After coming under intense and sustained US-pressure to change its attitudes to online piracy, earlier this month it became clear there had been an Italian breakthrough. After being firmly planted on the USTR’s Watch List in the Special 301 Report, Italy was notably absent from the USTR’s 2014 edition.
“Italy’s removal from the Special 301 List reflects the significant steps the Government of Italy has taken to address the problem of online piracy, and the continued U.S. commitment to meaningful and sustained engagement with our critical partner Italy,” the USTR said in a special announcement earlier this month.
What Italy had done to deserve these compliments was fairly extraordinary. Instead of legislating to make a piracy crackdown easier or more effective, the government handed AGCOM, the Italian Communications Regulatory Authority, the power to deal with infringement.
Without need for costly and drawn out legal cases and court-ordered injunctions, from March 31, 2014, AGCOM had the power to order the removal of infringing content or the blocking of allegedly copyright-infringing domains. Remember, these are regulations calling the shots – not legislation.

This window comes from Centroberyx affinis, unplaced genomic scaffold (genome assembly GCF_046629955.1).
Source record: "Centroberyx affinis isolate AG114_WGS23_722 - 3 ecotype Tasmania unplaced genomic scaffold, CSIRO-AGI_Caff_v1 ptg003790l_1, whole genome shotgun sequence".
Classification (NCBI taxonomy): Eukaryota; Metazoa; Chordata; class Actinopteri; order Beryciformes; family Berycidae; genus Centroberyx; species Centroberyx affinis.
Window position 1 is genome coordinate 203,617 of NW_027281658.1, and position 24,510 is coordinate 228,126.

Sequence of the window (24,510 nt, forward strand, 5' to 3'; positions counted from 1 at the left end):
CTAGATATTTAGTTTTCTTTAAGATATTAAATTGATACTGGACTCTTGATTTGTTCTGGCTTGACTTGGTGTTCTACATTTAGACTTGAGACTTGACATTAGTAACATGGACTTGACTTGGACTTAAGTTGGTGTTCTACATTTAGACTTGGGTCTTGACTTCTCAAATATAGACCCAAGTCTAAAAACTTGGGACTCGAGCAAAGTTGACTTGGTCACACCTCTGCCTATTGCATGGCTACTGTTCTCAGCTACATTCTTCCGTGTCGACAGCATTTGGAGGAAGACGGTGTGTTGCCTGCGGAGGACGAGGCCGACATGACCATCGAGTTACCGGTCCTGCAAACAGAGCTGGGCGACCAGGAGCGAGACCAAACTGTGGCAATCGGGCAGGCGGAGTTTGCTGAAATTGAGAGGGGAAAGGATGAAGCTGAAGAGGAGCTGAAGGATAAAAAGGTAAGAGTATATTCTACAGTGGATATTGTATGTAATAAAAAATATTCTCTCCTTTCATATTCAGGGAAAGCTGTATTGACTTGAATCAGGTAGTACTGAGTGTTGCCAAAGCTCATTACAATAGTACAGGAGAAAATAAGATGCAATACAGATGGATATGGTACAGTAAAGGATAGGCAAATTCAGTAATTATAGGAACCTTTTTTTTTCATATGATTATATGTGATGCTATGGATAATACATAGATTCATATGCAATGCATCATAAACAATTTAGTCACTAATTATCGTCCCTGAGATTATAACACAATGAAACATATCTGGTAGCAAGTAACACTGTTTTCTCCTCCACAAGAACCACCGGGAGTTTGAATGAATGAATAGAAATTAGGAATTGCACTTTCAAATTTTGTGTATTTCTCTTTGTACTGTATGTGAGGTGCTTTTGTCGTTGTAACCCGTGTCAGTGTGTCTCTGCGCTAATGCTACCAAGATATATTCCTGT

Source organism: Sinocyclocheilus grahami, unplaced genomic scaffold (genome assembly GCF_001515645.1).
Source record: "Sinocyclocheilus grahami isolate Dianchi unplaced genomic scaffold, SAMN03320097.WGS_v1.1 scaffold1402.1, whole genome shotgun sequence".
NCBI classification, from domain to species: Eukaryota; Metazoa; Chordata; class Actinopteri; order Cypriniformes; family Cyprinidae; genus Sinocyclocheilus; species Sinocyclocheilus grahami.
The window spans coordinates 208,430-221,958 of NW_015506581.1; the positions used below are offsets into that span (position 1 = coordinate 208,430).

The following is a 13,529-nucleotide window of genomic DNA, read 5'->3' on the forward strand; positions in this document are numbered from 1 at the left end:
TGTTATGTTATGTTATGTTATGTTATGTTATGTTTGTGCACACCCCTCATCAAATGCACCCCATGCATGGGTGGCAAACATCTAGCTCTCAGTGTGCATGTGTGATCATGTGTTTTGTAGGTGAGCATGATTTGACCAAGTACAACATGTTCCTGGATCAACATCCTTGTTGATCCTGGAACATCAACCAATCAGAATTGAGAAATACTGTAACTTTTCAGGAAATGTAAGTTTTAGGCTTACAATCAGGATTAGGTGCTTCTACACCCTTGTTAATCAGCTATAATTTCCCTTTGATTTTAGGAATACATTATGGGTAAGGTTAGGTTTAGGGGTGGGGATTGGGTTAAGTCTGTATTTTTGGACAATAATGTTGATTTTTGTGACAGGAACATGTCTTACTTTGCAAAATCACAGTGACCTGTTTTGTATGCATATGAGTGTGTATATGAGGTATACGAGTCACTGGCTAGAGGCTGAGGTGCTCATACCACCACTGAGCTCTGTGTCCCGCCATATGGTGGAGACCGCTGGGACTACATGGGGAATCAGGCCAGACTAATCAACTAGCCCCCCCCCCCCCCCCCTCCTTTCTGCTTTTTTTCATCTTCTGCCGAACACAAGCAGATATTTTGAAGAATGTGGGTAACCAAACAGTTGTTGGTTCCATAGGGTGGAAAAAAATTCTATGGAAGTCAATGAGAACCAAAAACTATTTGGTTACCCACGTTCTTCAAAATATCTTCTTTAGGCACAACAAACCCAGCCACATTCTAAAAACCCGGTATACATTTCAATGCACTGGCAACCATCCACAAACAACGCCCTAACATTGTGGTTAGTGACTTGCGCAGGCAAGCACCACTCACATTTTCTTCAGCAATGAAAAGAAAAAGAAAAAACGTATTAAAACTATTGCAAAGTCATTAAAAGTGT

Now, a little over two months since the start of the new system, AGCOM has been flexing its muscles against what many people believed to be the framework’s primary targets – torrent sites.
In four decisions made public this week by AGCOM, LimeTorrents, TorrentDownload.ws, Torrentz.pro and TorrentDownloads.me were all deemed to be infringing and as a result will end up blocked by the country’s ISPs. The decisions, published on AGCOM.it, also reveal who made the complaints and when.
The LimeTorrents case was reported to AGCOM by local anti-piracy group FPM representing Sony Music, Warner Music and Universal Music. In their evidence the labels provided links to torrents that linked to their works. After a review AGCOM agreed that the labels’ complaints were genuine. Attempts to contact LimeTorrents’ owners failed so they were disallowed from involvement in the process.
In conclusion, and “in compliance with the principles of proportionality”, on May 5 Italian ISPs were given just two days to block subscriber access to LimeTorrents. In general terms the complaints against the other sites were similar and featured both music and video focused anti-piracy groups working on behalf of several movie studios. Those sites will also be blocked.
Notable is the streamlined nature of the process. All complaints were filed mid-April and today, less than three weeks later, the blocks should already be in place. Little wonder the USTR is pleased.